Service provider revenues from mobile operations in our sample grew just 3.4% in 1Q09, several percentage points lower than the pre-recession growth rates, which ranged from 9.4% to 11.8% (1Q07 through 4Q07, since the recession began in December 2007). North American results are heavily skewed by Sprint, whose revenues fell 12%. With Sprint’s results removed, mobile revenues grew 8.7%, which is closer to our expectation for other regions and the global average growth in 1Q09.
Service provider revenues from fixed operations declined 3.2% in 1Q09 compared to 1Q08. In comparison, pre-recession quarterly growth in 2007 ranged from -1.8% to +0.5%. Level 3 posted the largest decline (10.3%) and Time Warner Cable the best showing, with revenue growth of 4.9%. Time Warner’s growth was driven by a 23% increase in voice revenues and an 11% increase in high speed access subscriptions, highlighting consumers’ growing acceptance of voice over IP and the stickiness of broadband services.
Our conclusion is that mobile and fixed service provider revenues are down a few percentage points compared to pre-recession rates. Given the double-digit declines seen in many other industries, we take this as good news. These results are also generally in line with our forecasts, which assume that telecom services are somewhat recession resistant and the impact felt will be relatively mild.
CAPEX reductions hurting telecoms suppliers
While service providers’ revenues in our sample fell only a few percentage points in 1Q09, the results so far show operators are making widespread and deep cuts in capital spending. Among fixed operators in our sample, CAPEX fell 16%. Among mobile operators it fell 27% (the latter heavily skewed by Sprint). Even companies with above average revenue growth made cuts: Verizon Wireless grew revenues by 9% and cut CAPEX by 7.4%/ Time Warner Cable grew revenues nearly 5% and cut CAPEX by 9%.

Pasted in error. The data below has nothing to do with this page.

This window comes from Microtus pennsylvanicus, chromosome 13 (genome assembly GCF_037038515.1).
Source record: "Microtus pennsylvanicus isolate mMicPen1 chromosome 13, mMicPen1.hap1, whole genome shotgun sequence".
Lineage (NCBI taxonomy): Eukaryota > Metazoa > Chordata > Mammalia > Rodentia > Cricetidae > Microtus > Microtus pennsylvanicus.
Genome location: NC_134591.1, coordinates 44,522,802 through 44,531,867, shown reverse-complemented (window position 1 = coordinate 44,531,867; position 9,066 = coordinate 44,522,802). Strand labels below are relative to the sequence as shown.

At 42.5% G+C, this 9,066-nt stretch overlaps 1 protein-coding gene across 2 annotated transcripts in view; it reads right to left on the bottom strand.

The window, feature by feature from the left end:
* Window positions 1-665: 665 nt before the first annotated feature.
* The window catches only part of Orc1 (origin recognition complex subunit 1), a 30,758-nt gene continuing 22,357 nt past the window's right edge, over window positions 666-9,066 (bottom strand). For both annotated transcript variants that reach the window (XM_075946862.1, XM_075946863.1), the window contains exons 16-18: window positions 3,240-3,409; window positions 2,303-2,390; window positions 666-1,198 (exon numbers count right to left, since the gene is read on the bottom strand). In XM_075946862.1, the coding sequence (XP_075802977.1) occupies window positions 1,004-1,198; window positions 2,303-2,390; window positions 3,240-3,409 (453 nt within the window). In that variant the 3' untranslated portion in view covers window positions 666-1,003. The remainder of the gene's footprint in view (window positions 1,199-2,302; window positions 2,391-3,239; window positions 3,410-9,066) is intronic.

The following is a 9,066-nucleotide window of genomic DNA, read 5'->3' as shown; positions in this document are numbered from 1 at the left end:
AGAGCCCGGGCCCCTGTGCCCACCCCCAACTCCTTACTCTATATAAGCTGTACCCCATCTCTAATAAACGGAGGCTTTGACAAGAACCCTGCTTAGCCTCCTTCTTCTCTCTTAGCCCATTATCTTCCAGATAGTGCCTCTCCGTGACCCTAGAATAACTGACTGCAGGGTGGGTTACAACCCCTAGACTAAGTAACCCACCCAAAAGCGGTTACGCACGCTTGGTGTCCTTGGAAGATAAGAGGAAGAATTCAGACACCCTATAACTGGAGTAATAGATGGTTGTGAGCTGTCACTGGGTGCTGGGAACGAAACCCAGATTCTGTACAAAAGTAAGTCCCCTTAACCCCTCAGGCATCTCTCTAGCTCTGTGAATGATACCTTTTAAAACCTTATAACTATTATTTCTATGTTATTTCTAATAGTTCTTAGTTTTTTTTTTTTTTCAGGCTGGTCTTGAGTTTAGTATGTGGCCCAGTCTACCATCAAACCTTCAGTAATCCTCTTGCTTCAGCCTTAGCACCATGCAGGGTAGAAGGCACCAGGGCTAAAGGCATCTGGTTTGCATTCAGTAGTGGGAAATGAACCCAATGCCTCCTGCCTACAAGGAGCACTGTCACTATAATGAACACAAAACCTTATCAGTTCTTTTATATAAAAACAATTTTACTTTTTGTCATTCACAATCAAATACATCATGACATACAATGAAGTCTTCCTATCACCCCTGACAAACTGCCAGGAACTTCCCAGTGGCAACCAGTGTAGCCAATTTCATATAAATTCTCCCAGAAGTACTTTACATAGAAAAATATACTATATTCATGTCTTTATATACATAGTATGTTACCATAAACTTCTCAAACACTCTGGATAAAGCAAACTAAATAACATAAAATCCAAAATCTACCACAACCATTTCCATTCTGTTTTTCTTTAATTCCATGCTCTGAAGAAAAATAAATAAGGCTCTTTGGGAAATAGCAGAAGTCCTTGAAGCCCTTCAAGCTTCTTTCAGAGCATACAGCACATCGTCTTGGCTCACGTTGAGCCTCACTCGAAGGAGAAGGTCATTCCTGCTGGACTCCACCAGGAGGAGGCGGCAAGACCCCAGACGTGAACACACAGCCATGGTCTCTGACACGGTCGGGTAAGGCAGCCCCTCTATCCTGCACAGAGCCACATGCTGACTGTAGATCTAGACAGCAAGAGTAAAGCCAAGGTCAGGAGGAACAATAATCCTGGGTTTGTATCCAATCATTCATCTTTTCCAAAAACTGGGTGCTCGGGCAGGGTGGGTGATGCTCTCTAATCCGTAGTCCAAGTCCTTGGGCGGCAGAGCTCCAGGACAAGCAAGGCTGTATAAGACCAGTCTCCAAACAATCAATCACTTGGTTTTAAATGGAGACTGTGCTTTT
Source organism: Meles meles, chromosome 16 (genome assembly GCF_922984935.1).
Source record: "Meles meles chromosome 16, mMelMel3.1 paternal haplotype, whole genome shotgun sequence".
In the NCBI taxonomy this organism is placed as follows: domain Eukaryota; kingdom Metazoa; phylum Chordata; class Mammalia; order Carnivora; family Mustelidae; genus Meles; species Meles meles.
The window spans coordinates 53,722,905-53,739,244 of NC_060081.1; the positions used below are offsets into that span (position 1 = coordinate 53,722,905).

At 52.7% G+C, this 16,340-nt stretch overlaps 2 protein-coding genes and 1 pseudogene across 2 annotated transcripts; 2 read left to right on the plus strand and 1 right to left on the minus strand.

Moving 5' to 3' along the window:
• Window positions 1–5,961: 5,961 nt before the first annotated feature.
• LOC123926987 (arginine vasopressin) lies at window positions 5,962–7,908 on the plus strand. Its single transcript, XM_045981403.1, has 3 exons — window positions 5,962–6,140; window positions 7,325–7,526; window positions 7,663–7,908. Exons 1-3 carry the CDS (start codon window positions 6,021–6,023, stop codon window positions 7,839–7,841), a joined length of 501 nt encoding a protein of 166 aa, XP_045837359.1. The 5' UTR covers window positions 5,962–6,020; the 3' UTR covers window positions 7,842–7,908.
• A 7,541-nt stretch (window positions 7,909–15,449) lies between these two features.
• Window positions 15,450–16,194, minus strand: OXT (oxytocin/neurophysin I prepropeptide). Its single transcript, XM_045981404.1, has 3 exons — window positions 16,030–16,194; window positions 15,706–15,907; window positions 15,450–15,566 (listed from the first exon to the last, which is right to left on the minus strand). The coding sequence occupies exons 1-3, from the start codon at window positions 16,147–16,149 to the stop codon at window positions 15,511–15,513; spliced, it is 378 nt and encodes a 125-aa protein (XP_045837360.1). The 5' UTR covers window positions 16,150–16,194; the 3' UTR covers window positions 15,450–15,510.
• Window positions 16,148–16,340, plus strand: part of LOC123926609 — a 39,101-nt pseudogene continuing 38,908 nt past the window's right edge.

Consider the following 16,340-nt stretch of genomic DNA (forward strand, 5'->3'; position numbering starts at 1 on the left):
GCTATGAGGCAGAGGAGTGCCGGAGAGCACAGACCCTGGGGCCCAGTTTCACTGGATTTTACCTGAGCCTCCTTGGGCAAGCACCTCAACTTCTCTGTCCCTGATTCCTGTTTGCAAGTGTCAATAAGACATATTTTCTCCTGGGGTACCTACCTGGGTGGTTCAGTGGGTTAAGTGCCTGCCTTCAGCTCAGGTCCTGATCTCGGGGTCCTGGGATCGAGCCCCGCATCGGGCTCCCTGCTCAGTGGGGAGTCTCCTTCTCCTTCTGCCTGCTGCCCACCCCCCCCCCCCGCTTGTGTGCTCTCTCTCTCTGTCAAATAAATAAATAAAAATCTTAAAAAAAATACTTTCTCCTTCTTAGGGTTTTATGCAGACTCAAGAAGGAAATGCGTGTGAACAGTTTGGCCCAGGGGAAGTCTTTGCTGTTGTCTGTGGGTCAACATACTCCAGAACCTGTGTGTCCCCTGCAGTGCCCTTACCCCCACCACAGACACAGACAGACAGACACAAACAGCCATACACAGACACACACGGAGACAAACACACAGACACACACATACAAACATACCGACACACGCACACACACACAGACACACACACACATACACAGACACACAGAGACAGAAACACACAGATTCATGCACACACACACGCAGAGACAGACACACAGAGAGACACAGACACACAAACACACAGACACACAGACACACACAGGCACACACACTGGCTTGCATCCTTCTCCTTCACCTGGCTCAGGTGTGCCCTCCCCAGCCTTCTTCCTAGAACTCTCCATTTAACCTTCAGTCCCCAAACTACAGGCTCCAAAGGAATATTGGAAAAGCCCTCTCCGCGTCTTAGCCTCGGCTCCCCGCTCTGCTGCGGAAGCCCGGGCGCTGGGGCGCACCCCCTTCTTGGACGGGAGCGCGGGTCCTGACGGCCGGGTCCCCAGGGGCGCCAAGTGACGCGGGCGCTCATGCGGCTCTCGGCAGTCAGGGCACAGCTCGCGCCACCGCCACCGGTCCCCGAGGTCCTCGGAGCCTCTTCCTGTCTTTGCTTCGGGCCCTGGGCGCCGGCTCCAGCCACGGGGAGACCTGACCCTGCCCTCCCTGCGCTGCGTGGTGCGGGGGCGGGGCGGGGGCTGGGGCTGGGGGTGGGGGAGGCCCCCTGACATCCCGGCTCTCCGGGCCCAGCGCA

The CAPEX reductions have clearly hurt suppliers. Among equipment vendors in our sample, revenues declined 15% on average, with Alcatel-Lucent down 6.9%, Nokia Siemens Networks down 12.1%, and Cisco down 21.5% (with exchange rate effects factored out for Alcatel-Lucent and NSN). Not surprisingly, operating margins were down across the board, with some, including Alcatel-Lucent and NSN, reporting losses.
Further down the supply chain, component revenues were down almost 20% in our sample, and contract manufacturing revenues were down nearly 28%, once again proving that the ‘bullwhip effect’ is alive and well.
A couple of bright spots are also starting to appear. Wireless backhaul leader Ceragon reported a revenue decline of only 7%, and software vendor VMware’s revenues actually grew by 7%, driven by a 48% increase in services revenues.
All in all, the results appear to be falling in line with our expectations and previous opinions. More complete analysis of the 1Q09 results will be forthcoming at the conclusion of the period reporting cycle.